We had a very interesting multi-cultural visit with Quan and Ed from northern California. They decided to take the bus to San Ignacio from the airport, and found the experience interesting, although it was hot. Their visit overlapped with Marta and Blanca, and as we all got to know each other at dinner, we found that we represented four different countries between the six of us, although both Quan and Ed have lived in the US since they were children and are both US citizens. Marta and Blanca are from Spain, Tom and I are from the US, Quan is from Vietnam, and Ed is from the Philippines. We laughed as we discussed how we all got to our adopted homes, since Tom and I drove through Mexico with a pickup truck and trailer, and Quan’s family fled Vietnam when she was five, all packed into a very small boat where they had to sleep in stacks for five days. After Quan told us her story, Ed, somewhat shamefacedly, said, “Well, I came to the US when I was a child, but I arrived in a 747.” It was very funny, but as we discussed the different ways different families moved to the US during that time, we realized that while Quan’s family’s immigration was definitely more traumatic, it may have almost been happier than Ed’s since he didn’t see much of his parents in the couple of years when they were planning the move because they were spending most of their time in the US getting things set up for the family’s arrival. So, while Ed arrived in style, he essentially spent a couple of years as an orphan, while Quan was always with her family. We definitely had food for thought along with our meal.
For the first adventure, Quan and Ed visited ATM and were predictably wowed.
The next day, they toured Ka’ax Tun and had lunch with Julio and his family before doing a Mountain Pine Ridge waterfall tour in the afternoon. Tom accompanied them on the Ka’ax Tun tour, and was laughing because he said Ed shamed everybody into tasting termites. One of the big questions on any of the jungle tours around here is “Have you ever tasted a termite?” Oddly enough, many of the guides have not, but after going on a tour with Ed, now they have.
Ed has tasted them in different places, so when he asked the question after seeing a termite nest, everybody in the group had to taste a termite, including Tom. And Julio. And Julio’s kids. So, there are now a few more people in the area who will actually be able to answer that question with a “Yes!”
Ed and Quan left the next day, but instead of taking the bus they decided to have us drive them so they could stop and go cave tubing at Jaguar Paw. It was a beautiful Sunday, and they really enjoyed the cave tubing as the guide pulled them through the cave with a rope so they had a chance to get lots of nice pictures of the inside of the cave. Tom and I spent a very enjoyable couple of hours sitting on a log in the river watching the locals play in the water. On Sundays, the national parks admit citizens and residents for free, so lots of people take advantage of this to spend a few hours playing in the river. We were laughing because it was very easy to identify the locals playing in the water, and the guides dragging the tourists in tubes, and the tourists being dragged through the water by the guides. As we were sitting there enjoying the spectacle, we overheard a couple of local women talking in Spanish – about us, because they couldn’t quite figure out what we were since we didn’t really fit any of the demographics. Tom turned around and, in Spanish, told them that we live in Belize, have a small lodge, and that we were sitting there waiting for some of our guests who were cave tubing. After they did the quick review in their heads to try to remember if they’d said anything offensive that they didn’t think we’d understand (they hadn’t) we killed the next 45 minutes or so just chatting about life. It was a strangely good feeling to be sitting there with our feet in the river talking in Spanish to a couple of Belizean women about life and families and kids and work, although it was somewhat surreal since if anyone had ever asked either of us five years ago what we thought we’d be doing in five years, that activity would definitely not have been anywhere in the list of possibilities.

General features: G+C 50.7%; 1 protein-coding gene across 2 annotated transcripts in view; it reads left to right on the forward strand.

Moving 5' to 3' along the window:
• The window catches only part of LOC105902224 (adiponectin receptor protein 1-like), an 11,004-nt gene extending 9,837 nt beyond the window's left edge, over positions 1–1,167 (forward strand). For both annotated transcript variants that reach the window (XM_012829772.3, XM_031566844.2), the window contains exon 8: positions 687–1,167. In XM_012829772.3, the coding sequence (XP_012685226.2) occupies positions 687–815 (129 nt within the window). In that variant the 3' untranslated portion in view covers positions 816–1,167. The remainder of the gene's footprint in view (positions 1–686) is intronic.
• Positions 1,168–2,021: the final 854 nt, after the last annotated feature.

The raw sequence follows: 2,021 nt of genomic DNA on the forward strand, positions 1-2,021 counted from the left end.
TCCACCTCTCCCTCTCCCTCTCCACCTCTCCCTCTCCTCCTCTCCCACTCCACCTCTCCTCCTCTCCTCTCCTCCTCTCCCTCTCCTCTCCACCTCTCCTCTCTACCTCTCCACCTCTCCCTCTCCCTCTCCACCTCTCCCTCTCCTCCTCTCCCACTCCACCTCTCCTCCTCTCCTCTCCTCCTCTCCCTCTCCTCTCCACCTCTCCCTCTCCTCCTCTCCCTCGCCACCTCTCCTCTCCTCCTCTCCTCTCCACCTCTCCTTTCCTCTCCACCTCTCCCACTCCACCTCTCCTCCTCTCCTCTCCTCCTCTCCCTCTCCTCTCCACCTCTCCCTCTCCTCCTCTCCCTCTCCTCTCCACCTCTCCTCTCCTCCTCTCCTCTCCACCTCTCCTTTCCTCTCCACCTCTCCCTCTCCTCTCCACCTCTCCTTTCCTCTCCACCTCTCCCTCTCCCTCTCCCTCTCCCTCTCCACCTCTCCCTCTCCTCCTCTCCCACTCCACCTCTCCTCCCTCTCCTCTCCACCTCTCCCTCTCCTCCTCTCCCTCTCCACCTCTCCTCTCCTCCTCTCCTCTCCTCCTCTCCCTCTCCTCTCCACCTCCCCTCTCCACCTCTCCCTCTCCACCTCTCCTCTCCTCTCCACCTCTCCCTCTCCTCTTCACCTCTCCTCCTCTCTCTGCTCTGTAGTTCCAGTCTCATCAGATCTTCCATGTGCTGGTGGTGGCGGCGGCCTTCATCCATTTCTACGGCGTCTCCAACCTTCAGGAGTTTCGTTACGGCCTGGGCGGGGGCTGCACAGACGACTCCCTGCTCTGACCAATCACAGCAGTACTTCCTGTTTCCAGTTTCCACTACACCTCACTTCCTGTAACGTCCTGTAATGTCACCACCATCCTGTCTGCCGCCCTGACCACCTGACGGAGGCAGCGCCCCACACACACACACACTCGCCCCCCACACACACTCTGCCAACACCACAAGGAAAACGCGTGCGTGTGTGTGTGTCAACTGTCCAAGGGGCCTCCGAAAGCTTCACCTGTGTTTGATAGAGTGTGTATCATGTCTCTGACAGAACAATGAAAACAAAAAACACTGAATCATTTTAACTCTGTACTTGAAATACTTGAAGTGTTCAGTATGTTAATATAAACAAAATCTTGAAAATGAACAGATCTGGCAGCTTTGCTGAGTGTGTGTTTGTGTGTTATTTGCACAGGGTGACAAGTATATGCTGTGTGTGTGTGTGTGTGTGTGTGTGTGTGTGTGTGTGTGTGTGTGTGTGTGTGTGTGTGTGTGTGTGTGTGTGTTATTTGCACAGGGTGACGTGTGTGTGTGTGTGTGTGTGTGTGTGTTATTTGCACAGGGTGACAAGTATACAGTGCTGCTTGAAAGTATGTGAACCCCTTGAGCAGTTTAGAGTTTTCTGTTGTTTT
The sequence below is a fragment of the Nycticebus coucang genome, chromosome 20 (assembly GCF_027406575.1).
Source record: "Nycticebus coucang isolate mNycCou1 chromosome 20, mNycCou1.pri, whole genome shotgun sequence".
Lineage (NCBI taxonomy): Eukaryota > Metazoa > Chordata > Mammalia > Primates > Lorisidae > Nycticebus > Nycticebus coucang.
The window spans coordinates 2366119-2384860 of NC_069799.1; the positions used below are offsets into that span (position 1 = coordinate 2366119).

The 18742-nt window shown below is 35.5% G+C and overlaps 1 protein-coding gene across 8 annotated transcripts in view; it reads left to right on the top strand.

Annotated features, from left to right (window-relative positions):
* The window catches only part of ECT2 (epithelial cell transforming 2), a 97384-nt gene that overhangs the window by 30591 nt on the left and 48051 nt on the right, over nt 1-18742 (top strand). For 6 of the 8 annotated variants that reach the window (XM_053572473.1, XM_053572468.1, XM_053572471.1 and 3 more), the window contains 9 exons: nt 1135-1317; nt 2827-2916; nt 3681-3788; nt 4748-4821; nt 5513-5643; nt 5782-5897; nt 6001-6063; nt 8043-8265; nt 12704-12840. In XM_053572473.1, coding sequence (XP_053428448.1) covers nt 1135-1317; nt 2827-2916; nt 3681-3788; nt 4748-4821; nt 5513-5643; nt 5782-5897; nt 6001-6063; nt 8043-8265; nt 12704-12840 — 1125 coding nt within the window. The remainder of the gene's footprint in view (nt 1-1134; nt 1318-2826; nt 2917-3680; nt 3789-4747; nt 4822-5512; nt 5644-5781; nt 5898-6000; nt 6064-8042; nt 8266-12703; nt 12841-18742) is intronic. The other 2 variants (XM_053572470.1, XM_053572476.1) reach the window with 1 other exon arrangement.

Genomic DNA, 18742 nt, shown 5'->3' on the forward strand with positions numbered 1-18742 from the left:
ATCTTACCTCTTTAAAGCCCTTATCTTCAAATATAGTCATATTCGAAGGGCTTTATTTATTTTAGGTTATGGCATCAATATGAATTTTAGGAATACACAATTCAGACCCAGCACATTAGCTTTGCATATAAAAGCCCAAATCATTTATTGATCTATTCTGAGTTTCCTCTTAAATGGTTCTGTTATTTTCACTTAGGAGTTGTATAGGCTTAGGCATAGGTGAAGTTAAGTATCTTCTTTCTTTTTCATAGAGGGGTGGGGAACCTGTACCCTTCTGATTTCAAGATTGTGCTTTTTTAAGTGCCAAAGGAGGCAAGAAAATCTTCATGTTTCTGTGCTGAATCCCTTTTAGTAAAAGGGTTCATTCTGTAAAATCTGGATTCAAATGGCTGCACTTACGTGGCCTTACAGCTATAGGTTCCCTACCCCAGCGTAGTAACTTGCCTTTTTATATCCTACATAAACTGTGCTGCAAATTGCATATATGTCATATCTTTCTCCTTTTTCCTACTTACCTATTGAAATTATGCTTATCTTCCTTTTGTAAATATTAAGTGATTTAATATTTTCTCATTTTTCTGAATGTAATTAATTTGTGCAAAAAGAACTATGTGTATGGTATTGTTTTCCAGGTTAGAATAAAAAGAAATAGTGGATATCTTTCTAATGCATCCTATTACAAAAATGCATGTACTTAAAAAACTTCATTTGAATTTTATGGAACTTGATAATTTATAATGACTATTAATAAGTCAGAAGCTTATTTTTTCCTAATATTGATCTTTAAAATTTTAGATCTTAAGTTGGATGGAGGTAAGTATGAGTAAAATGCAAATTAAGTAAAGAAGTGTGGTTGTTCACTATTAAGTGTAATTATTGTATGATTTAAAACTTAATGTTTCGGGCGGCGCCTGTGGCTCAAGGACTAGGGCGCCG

Quan and Ed emerged from the cave, so that was the end of that conversation. The four of us went to lunch at Cheers, then on to the water taxi so Ed and Quan could continue their vacation in San Pedro.